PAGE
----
Friday, May 06, 2011

Local colour in our regional fibreshed

"Every place has a local-colour. This colour is significant within a region and can be best understood as permeating indigenous material. The specific hue of a local-colour can become synonymous with a historic, cultural or regional identity. However, in our modern epoch, we are less aware of these connections due to the consumeristic tendency to provide a repeatable brand which has made it all but impossible for our daily objects and materials to still connect us with such a local narrative.

This narrative is important in that it provides ways of defining worth, and worthlessness outside the industry-controlled concepts of supply and demand, and setting quarterly trends for the consumer. When a person works long and hard to create something, its personal value is assured. That value is not diminished as it is passed from one generation to another. In bestowing that effort on a material of local significance, the effect is even more strong as it becomes something of value for the whole community.” -- Christopher van DonKelaar - artist

I was asked recently whether natural dyes were an important part of the parameters of a "local fibershed".  My thoughts about the importance of natural dyes have been shaped in a large part by the journey I've walked with my daughter in exploring woad-indigo.  We learned that industrial textile production is one of the largest polluters in the world.  That the dyeing and laundering process causes sickness, debilitation and crop failures downstream from the factories where these works are carried out.  That artisans using chemical dyes suffer from sickness, cancers and skin diseases and that these problems didn't disappear when our culture's clothing needs moved off-shore -- they just impacted a different culture.  The textile workers of today are like the charcoal burners and woadies of yesteryear.

Dyer's chamomile


In my journey with Sarah through history, in our study of dyes and textiles, we saw that the colour palette dramatically changed with the discovery of mauve.  And the textile palette exploded with chemical dyes.  Some of these caused death and sickness to the ones who wore the clothes.  Others changed the culture of society.  For instance, where red was once the colour of the wealthy and the rising middle class, once red came from a chemical bottle -- the wealthy shunned it and the prostitutes took it on.

Woad dyed wool, silk and mohair


Colour evokes a story of a culture.  And to move from the natural colours that reside in an area in the form of plants, minerals and insects -- to a bottle of dye powder -- changes the story.  We lose our identity.  We become like so many copies of a magazine folio.  "Little boxes on a hillside, little boxes made of ticky, tacky" goes a song describing the non culture of modern life.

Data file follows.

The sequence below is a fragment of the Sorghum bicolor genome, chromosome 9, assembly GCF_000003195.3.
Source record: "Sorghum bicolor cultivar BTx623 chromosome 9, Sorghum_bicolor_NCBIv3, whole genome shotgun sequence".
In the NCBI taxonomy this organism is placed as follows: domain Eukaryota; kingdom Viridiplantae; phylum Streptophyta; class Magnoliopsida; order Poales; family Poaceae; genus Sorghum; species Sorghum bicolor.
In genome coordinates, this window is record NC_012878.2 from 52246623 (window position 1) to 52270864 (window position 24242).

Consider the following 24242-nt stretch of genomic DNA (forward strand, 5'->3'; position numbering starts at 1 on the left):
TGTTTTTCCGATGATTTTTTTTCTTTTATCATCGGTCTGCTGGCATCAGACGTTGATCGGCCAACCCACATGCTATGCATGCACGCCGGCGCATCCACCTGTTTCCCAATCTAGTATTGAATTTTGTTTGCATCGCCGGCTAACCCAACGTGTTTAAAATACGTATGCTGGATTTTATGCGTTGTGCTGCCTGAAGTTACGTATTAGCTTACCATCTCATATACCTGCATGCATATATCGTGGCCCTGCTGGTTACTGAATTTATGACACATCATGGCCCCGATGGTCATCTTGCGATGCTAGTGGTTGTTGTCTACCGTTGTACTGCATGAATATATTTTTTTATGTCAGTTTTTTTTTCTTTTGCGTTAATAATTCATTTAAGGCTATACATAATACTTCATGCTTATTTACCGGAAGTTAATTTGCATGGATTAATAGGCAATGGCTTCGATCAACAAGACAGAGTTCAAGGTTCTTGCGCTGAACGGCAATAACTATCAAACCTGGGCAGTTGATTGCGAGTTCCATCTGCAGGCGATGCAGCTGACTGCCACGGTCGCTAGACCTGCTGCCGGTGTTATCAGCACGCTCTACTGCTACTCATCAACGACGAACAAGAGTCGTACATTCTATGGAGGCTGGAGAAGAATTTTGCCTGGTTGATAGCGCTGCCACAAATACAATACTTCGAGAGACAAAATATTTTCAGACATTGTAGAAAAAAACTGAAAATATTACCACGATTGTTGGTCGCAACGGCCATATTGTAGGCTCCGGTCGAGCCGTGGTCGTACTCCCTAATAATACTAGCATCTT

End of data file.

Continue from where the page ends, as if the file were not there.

Colours from locally grown Isatis tinctoria


Our local fibershed will embrace our local culture.  As Mr. van DonKelaar states, local colour is sacred to a region and has cultural value.  Each regions fibershed will look a little different -- different fibers dyed with different colours that steep in a different water.  Did you know that each location's water is a bit different and has a chemical fingerprint so that researchers can pin point the provenance of a bottle of water?

Tapestry with yarns dyed with Isatis tinctoria leaves


In SE Asia the local dye plants are rich in blues, reds and purples.  Many cultures are defined by a local indigo plant and deep, shiny blue defines the cultural garb of the population.  In Scotland the clan colours were once defined by lichens, woad and bedstraw -- giving earthy greens and blues, madder reds and crottle browns.  Local colour is also aromatic and garments are perfumed by regional scents left behind by the dye plants.

What does the colour palette of your region look like?  How does your local water affect the colours that you can produce in a local fibreshed?

You can learn more about Joybilee Farm on our website.

4 comments:

  1. I LOVE this Chris - I was even dreaming about it last night after it came up in our email discussion. Thanks for posting the info and your thoughts!

    Terri

    ReplyDelete
  2. Have been experimenting with local and kitchen color. Suing "weeds" and natives. LIve far to the south of you and wanted to find herbs and spices in the natives(still will probably get cinnamun though). Have seen dyers chamolmile miles away. No woad here.
    Thanks
    Lynn D

    ReplyDelete
  3. Thanks for your comment, Lynn. If you live far to the south of me, Indigo will grow for you, I'm sure. It needs a long growing season and even Washington has a longer season than I do. Anywhere that can grow cotton can grow indigo.

    Regulare chamomile that you use for tea will dye yellow as well. You want to mordant it with alum, calcium, or sea water to make the colour permanent. Or you can grey it with the addition of a few rusty rail spikes or green it with a few copper pipes left in the water for a week or more.

    Let me know what you come up with.

    Cheers,
    Chris

    ReplyDelete
  4. Dear Chris,

    I read your post with interest. I'd never thought about water as being local before, so I'll be looking at the Conestoga River differently this morning as I walk. Thank you for sharing your thoughts about local colour.

    Yours sincerely,
    Christopher van Donkelaar

    ReplyDelete